Laws surrounding U.S. citizens purchasing medicines from India or elsewhere can be confusing. Many laws are in place to protect consumers' health and safety, but it is often unclear when it is appropriate for U.S. citizens to import prescription medication for their own use.
While the American Food and Drug Administration can be very strict about drug distribution from other countries, no American has ever been prosecuted for purchasing drugs from a foreign country for their personal use. This is because the FDA is less stringent about these types of cases.
Although individual citizens importing drugs by mail or in person is technically illegal, the FDA outlines several occasions where the law may not be enforced. For example, if a drug is not approved in the U.S. but it is approved in another country and is needed for a serious condition, it is unlikely that the FDA will take action. Additionally, the person purchasing the drug must be the person who will use it and must agree not to sell it to anyone else. Finally, if the prescription is for no more than a 90-day supply for one person, this is less of an issue.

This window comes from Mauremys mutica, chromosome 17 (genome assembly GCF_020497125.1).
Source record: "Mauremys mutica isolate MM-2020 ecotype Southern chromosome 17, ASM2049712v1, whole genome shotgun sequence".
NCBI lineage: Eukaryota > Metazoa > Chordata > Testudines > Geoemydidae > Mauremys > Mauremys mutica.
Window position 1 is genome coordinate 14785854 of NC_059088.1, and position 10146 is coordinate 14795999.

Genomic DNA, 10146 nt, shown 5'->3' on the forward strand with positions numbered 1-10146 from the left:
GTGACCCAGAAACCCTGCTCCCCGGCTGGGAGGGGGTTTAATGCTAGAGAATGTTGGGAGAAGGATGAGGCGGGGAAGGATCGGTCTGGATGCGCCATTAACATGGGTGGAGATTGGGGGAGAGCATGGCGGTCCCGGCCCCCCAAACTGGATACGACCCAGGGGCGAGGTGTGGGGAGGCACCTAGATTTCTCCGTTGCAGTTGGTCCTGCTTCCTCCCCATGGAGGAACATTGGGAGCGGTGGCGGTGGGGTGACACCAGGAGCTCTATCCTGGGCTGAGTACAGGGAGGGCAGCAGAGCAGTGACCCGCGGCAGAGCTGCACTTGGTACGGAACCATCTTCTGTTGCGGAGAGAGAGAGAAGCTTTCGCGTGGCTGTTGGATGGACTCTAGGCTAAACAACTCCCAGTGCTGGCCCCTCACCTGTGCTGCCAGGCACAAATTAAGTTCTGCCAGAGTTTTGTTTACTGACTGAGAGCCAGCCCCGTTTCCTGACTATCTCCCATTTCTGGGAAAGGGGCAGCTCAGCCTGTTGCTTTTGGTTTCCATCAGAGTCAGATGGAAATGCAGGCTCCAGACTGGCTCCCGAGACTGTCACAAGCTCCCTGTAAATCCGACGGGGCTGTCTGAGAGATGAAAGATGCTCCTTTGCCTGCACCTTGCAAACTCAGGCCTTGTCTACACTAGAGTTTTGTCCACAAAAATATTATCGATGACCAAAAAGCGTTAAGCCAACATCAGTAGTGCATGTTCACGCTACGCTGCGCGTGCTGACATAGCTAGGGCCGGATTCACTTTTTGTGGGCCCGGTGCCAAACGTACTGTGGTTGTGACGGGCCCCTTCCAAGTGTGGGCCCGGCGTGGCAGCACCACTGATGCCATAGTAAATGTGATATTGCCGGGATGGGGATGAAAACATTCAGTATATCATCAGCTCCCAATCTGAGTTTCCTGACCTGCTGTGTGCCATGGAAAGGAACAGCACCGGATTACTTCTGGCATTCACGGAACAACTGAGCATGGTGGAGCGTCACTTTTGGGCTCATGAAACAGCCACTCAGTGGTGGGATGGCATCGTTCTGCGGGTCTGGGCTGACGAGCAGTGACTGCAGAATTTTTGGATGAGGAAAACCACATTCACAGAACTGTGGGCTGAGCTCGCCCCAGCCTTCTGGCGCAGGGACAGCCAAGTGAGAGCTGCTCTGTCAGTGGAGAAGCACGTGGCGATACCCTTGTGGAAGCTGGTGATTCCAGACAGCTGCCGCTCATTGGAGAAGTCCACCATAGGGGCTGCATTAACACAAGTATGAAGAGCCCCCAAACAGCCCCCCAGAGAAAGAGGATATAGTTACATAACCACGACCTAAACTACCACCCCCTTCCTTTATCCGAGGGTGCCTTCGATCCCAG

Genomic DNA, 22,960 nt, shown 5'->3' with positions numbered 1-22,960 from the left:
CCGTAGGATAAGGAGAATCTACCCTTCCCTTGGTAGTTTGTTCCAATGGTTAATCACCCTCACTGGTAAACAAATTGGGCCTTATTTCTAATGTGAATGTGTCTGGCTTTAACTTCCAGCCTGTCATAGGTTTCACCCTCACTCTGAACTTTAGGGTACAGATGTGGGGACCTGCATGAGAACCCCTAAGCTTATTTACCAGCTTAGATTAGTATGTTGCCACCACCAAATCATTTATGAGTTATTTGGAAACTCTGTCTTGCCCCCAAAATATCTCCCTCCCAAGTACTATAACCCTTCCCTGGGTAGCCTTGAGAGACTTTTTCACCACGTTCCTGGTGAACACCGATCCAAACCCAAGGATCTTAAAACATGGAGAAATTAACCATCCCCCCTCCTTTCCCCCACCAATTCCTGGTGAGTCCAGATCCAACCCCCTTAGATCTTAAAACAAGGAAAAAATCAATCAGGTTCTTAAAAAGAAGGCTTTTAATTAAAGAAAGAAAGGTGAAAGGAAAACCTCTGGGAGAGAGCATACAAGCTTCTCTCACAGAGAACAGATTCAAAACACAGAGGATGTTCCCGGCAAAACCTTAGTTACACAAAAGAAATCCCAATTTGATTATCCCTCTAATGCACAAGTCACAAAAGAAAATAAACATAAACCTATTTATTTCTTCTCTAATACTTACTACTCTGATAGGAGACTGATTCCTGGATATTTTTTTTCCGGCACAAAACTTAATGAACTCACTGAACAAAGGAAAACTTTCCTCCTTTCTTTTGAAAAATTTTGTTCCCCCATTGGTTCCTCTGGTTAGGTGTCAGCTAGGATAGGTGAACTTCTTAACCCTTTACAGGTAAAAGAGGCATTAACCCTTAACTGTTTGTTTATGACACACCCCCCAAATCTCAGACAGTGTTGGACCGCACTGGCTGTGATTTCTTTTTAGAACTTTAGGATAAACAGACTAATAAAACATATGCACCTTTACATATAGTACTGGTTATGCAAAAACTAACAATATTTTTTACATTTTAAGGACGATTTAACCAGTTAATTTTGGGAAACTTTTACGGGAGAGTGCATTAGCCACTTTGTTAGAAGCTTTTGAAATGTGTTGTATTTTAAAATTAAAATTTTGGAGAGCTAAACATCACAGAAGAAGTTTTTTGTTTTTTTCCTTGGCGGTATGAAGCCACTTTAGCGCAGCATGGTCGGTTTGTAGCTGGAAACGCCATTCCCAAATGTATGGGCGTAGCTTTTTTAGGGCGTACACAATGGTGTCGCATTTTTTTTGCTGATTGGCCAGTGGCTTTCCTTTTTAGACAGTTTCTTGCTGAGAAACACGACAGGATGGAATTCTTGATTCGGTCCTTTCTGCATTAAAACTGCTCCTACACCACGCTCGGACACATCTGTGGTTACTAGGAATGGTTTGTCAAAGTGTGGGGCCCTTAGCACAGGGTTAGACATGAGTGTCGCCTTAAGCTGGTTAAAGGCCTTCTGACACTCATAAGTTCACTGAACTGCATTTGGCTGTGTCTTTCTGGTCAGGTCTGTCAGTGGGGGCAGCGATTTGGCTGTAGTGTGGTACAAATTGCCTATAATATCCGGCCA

The one piece of legal information that it is imperative for online pharmacies to understand is that they must require a prescription for all orders. The purchaser must have a relationship with the doctor who writes the prescription and have that doctor's signature on the prescription slip. In addition, prescriptions can only be written for 90-day supplies or less.
By keeping your orders to 90-day supplies and ensuring that all customers have a prescription, both you and your customers can feel secure and protected.